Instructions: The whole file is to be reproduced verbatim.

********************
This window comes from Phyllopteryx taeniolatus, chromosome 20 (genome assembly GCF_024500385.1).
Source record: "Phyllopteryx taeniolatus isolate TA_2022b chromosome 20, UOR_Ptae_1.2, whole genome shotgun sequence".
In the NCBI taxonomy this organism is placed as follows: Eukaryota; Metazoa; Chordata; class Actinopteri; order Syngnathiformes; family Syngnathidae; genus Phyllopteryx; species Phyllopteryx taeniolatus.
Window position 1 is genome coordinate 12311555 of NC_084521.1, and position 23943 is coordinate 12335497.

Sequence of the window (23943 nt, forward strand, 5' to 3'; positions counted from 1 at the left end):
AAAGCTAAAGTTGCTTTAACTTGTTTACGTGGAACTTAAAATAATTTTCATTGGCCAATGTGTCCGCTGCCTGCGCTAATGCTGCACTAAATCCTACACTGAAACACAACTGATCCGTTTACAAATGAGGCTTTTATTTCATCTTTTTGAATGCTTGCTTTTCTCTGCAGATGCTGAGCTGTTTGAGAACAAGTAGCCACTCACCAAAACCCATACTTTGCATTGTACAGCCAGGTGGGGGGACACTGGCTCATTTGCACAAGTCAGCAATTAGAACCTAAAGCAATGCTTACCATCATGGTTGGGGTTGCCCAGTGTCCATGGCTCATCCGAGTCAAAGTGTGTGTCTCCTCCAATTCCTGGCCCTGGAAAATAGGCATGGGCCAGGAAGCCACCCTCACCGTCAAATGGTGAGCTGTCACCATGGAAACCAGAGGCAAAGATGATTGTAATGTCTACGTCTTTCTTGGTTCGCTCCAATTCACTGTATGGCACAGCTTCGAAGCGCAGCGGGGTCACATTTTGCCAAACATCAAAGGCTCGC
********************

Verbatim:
This window comes from Phyllopteryx taeniolatus, chromosome 20 (genome assembly GCF_024500385.1).
Source record: "Phyllopteryx taeniolatus isolate TA_2022b chromosome 20, UOR_Ptae_1.2, whole genome shotgun sequence".
In the NCBI taxonomy this organism is placed as follows: Eukaryota; Metazoa; Chordata; class Actinopteri; order Syngnathiformes; family Syngnathidae; genus Phyllopteryx; species Phyllopteryx taeniolatus.
Window position 1 is genome coordinate 12311555 of NC_084521.1, and position 23943 is coordinate 12335497.

Sequence of the window (23943 nt, forward strand, 5' to 3'; positions counted from 1 at the left end):
AAAGCTAAAGTTGCTTTAACTTGTTTACGTGGAACTTAAAATAATTTTCATTGGCCAATGTGTCCGCTGCCTGCGCTAATGCTGCACTAAATCCTACACTGAAACACAACTGATCCGTTTACAAATGAGGCTTTTATTTCATCTTTTTGAATGCTTGCTTTTCTCTGCAGATGCTGAGCTGTTTGAGAACAAGTAGCCACTCACCAAAACCCATACTTTGCATTGTACAGCCAGGTGGGGGGACACTGGCTCATTTGCACAAGTCAGCAATTAGAACCTAAAGCAATGCTTACCATCATGGTTGGGGTTGCCCAGTGTCCATGGCTCATCCGAGTCAAAGTGTGTGTCTCCTCCAATTCCTGGCCCTGGAAAATAGGCATGGGCCAGGAAGCCACCCTCACCGTCAAATGGTGAGCTGTCACCATGGAAACCAGAGGCAAAGATGATTGTAATGTCTACGTCTTTCTTGGTTCGCTCCAATTCACTGTATGGCACAGCTTCGAAGCGCAGCGGGGTCACATTTTGCCAAACATCAAAGGCTCGC